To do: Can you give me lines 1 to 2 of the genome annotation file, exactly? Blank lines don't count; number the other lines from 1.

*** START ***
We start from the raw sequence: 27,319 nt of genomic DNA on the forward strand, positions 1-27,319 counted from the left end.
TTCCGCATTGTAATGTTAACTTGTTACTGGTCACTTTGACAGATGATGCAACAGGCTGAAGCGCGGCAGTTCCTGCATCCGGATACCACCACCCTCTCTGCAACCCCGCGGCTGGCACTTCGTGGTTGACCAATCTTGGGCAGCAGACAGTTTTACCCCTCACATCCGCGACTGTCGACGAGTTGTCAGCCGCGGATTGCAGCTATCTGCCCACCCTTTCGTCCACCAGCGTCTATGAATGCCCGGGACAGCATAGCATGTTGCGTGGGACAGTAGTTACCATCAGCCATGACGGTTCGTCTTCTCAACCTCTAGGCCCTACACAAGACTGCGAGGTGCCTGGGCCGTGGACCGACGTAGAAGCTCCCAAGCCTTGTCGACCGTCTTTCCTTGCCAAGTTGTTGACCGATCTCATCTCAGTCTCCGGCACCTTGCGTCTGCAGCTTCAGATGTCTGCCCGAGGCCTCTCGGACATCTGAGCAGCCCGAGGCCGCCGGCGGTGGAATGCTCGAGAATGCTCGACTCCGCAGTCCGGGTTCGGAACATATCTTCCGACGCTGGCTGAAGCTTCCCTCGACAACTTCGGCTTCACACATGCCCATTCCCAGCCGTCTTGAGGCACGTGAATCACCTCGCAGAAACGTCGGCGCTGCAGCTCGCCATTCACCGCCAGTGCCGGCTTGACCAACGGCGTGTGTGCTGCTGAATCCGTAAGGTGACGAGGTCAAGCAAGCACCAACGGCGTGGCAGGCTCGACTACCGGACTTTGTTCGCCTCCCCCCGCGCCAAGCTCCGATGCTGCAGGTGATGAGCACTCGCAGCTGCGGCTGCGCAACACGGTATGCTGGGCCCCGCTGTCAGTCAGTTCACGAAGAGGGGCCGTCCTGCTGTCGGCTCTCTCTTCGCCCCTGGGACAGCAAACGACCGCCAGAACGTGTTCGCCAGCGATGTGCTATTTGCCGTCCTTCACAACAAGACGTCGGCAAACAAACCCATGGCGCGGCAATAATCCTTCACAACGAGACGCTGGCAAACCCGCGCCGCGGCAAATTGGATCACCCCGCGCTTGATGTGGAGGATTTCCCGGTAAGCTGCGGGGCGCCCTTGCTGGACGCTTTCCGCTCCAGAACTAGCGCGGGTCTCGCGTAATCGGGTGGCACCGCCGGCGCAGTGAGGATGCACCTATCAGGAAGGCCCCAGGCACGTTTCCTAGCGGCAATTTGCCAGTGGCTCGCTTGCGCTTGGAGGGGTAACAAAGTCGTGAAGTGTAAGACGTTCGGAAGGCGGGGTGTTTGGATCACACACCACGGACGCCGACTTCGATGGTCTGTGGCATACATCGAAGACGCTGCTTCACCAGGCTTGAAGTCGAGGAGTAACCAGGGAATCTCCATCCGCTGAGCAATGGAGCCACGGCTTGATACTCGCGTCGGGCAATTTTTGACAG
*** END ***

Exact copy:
We start from the raw sequence: 27,319 nt of genomic DNA on the forward strand, positions 1-27,319 counted from the left end.
TTCCGCATTGTAATGTTAACTTGTTACTGGTCACTTTGACAGATGATGCAACAGGCTGAAGCGCGGCAGTTCCTGCATCCGGATACCACCACCCTCTCTGCAACCCCGCGGCTGGCACTTCGTGGTTGACCAATCTTGGGCAGCAGACAGTTTTACCCCTCACATCCGCGACTGTCGACGAGTTGTCAGCCGCGGATTGCAGCTATCTGCCCACCCTTTCGTCCACCAGCGTCTATGAATGCCCGGGACAGCATAGCATGTTGCGTGGGACAGTAGTTACCATCAGCCATGACGGTTCGTCTTCTCAACCTCTAGGCCCTACACAAGACTGCGAGGTGCCTGGGCCGTGGACCGACGTAGAAGCTCCCAAGCCTTGTCGACCGTCTTTCCTTGCCAAGTTGTTGACCGATCTCATCTCAGTCTCCGGCACCTTGCGTCTGCAGCTTCAGATGTCTGCCCGAGGCCTCTCGGACATCTGAGCAGCCCGAGGCCGCCGGCGGTGGAATGCTCGAGAATGCTCGACTCCGCAGTCCGGGTTCGGAACATATCTTCCGACGCTGGCTGAAGCTTCCCTCGACAACTTCGGCTTCACACATGCCCATTCCCAGCCGTCTTGAGGCACGTGAATCACCTCGCAGAAACGTCGGCGCTGCAGCTCGCCATTCACCGCCAGTGCCGGCTTGACCAACGGCGTGTGTGCTGCTGAATCCGTAAGGTGACGAGGTCAAGCAAGCACCAACGGCGTGGCAGGCTCGACTACCGGACTTTGTTCGCCTCCCCCCGCGCCAAGCTCCGATGCTGCAGGTGATGAGCACTCGCAGCTGCGGCTGCGCAACACGGTATGCTGGGCCCCGCTGTCAGTCAGTTCACGAAGAGGGGCCGTCCTGCTGTCGGCTCTCTCTTCGCCCCTGGGACAGCAAACGACCGCCAGAACGTGTTCGCCAGCGATGTGCTATTTGCCGTCCTTCACAACAAGACGTCGGCAAACAAACCCATGGCGCGGCAATAATCCTTCACAACGAGACGCTGGCAAACCCGCGCCGCGGCAAATTGGATCACCCCGCGCTTGATGTGGAGGATTTCCCGGTAAGCTGCGGGGCGCCCTTGCTGGACGCTTTCCGCTCCAGAACTAGCGCGGGTCTCGCGTAATCGGGTGGCACCGCCGGCGCAGTGAGGATGCACCTATCAGGAAGGCCCCAGGCACGTTTCCTAGCGGCAATTTGCCAGTGGCTCGCTTGCGCTTGGAGGGGTAACAAAGTCGTGAAGTGTAAGACGTTCGGAAGGCGGGGTGTTTGGATCACACACCACGGACGCCGACTTCGATGGTCTGTGGCATACATCGAAGACGCTGCTTCACCAGGCTTGAAGTCGAGGAGTAACCAGGGAATCTCCATCCGCTGAGCAATGGAGCCACGGCTTGATACTCGCGTCGGGCAATTTTTGACAG